Tuesday, January 22, 2008

The African Medical Brain Drain

... is apparently not significantly different from the African brain drain in other professions.

A new study quantifies in a more accurate way the origins and destinations of African doctors and nurses.

It is not surprising that the African countries from which, percentage-wise, most African doctors and nurses originate are countries with current or recent conflicts, but what is interesting in the difference in countries of origin between the two professions:

Doctor top 6 origin list:

Equatorial Guinea
Sao Tome e Principe

Nurse top 6 origin list:

Sierra Leone
Sao Tome e Principe

Clearly, in our Doctor List the first four are from conflict countries. No. 5 is probably the most repressive in Africa.

In our Nurses List I am not surprised by nos. 1 and 2 and 5. Again conflict zones. But nos. 3 and 4 are calm and collected.

Oh, and no. 6 in both lists ... no fucking comment.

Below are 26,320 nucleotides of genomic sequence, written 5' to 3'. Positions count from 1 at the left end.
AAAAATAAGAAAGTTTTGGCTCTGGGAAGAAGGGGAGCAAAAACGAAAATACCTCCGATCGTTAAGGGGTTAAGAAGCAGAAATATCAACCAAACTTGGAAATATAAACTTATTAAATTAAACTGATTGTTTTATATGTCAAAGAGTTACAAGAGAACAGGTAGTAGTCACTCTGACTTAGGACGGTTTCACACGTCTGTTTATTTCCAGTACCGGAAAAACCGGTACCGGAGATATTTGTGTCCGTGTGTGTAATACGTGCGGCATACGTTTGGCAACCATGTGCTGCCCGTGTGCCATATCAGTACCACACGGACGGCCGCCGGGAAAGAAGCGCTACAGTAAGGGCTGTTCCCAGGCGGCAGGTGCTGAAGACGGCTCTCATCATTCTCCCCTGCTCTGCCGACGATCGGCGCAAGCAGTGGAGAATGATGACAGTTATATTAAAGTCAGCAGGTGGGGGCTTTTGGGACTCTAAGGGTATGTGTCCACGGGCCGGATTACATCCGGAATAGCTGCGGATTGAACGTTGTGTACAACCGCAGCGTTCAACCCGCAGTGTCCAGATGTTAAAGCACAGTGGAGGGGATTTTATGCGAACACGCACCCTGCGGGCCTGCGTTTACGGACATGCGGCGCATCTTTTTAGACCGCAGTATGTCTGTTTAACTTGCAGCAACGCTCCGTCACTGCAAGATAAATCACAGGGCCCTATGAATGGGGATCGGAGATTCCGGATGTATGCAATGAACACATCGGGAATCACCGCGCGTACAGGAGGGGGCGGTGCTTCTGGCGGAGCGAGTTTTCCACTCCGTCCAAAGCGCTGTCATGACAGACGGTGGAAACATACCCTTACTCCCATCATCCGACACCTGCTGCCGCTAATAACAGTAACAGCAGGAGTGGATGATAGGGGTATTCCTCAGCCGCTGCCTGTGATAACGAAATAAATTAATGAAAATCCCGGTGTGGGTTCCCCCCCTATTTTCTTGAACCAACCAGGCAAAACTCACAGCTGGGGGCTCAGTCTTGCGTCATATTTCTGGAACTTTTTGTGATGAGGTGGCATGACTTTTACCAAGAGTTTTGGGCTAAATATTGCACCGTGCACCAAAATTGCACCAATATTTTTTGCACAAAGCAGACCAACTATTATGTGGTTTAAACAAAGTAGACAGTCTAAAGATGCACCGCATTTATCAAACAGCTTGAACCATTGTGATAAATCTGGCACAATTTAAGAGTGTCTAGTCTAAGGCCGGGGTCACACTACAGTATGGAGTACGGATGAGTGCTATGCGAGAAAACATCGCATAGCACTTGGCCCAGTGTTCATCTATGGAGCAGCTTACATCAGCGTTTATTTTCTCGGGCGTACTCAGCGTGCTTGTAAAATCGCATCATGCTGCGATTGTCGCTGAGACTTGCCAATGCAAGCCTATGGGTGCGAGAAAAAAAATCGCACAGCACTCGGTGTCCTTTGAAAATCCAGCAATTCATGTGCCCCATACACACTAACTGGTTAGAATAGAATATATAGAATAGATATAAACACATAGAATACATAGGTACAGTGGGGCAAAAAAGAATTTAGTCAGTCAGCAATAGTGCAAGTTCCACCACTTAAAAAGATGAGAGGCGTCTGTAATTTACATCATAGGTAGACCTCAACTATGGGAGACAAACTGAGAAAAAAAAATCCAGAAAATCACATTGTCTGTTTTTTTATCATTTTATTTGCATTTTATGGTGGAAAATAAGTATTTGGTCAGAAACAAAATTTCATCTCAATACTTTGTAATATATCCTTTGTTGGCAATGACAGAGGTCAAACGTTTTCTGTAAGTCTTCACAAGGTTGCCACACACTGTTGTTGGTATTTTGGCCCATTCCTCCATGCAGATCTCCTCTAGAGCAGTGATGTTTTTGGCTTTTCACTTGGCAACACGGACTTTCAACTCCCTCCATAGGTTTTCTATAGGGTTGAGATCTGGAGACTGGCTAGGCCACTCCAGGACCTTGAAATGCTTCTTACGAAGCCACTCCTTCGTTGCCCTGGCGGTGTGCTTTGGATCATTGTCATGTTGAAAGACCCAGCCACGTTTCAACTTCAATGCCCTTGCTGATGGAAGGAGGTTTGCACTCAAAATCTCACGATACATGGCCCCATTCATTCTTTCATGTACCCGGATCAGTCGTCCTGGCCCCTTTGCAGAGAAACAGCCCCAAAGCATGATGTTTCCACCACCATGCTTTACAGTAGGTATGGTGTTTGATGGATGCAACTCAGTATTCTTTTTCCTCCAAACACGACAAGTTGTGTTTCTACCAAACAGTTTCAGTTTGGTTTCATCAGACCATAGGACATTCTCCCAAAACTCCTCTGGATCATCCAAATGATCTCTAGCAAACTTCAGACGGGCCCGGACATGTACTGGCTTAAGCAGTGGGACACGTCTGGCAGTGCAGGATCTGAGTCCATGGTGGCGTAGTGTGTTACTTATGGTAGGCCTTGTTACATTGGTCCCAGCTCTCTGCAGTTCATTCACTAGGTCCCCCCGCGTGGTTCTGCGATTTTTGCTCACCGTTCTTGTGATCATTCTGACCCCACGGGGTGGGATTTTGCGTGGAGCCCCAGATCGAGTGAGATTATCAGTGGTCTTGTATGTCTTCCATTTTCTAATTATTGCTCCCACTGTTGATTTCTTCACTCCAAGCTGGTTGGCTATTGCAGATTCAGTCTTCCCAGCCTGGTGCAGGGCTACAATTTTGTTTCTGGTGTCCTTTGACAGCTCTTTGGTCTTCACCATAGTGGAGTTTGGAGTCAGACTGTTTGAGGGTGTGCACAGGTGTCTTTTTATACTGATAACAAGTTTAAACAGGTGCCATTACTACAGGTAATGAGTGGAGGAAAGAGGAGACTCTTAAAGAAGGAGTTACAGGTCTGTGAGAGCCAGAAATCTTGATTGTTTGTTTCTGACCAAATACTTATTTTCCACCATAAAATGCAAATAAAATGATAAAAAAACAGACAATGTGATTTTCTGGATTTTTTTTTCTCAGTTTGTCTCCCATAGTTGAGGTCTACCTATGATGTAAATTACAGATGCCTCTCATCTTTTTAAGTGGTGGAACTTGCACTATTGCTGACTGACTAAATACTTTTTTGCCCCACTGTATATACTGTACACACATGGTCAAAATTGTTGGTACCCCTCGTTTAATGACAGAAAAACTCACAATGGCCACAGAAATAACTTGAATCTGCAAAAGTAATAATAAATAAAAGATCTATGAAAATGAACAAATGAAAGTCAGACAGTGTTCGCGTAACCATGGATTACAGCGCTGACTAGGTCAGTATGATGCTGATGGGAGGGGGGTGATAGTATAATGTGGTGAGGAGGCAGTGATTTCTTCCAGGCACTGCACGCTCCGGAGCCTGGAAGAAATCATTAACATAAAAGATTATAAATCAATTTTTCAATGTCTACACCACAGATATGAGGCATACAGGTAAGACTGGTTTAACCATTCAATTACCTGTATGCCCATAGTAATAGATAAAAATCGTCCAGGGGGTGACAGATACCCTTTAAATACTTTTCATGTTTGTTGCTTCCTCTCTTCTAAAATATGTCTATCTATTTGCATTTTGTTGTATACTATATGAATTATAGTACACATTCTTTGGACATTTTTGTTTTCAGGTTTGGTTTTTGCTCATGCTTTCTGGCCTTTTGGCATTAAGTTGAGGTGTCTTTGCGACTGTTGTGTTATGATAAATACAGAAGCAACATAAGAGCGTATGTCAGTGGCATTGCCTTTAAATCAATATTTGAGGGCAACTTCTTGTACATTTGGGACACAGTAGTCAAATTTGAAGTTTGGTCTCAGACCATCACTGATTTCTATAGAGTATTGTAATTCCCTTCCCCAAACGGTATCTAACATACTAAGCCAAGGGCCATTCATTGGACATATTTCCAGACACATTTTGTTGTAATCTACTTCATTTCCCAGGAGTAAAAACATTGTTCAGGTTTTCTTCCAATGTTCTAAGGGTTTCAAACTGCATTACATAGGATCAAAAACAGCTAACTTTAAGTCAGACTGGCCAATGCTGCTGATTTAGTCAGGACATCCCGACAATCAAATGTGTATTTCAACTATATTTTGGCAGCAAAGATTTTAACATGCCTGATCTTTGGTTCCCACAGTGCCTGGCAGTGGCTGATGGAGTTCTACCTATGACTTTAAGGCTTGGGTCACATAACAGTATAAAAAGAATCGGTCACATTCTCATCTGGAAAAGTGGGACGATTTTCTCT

The differences must be based on socio-economic and educational differences in different countries.

A few off-the-cuff remarks:

- Gambia and Mauritius nurses are probably well-trained in good programmes in their own countries.

- it is easier and cheaper, and a wiser healthcare strategy, to train nurses than doctors when you want to spread basic primary healthcare. Drs Rant and Crippen have made many criticisms of Nurse Practitioners in the UK but it does make sense in Africa.

- I am surprised that the D.R. Congo is so far down both the Doctors' and Nurses' lists given its recent history.

- on the recent Ama Sumani case, certain UK politicians have pointed to the deficiencies in the Ghanaian healthcare system and that the solution to cases such as Ama´s should lie in improvements to the Ghanaian health system. I couldn´t agree more ...

I will draw their attention to the DWIB Leukaemia Fund which is struggling to support the establishment of bone marrow donation and transplants in Ghana.

I will also draw their attention to the fact, as did the BBC´s Correspondent, that 56% of Ghanaian doctors, and 24% of Ghanaian nurses work overseas. 590 doctors (20,1 % of Ghanaian doctors) and 2381 (16% of Ghanaian nurses) are working in the UK.

1 comment:

Lea White said...

Just popped in to say hi.

Wow, interesting blog post. A while ago already I "borrowed" your link on the DWIB and I put the link on our blog too!

Lea White
Wellington, New Zealand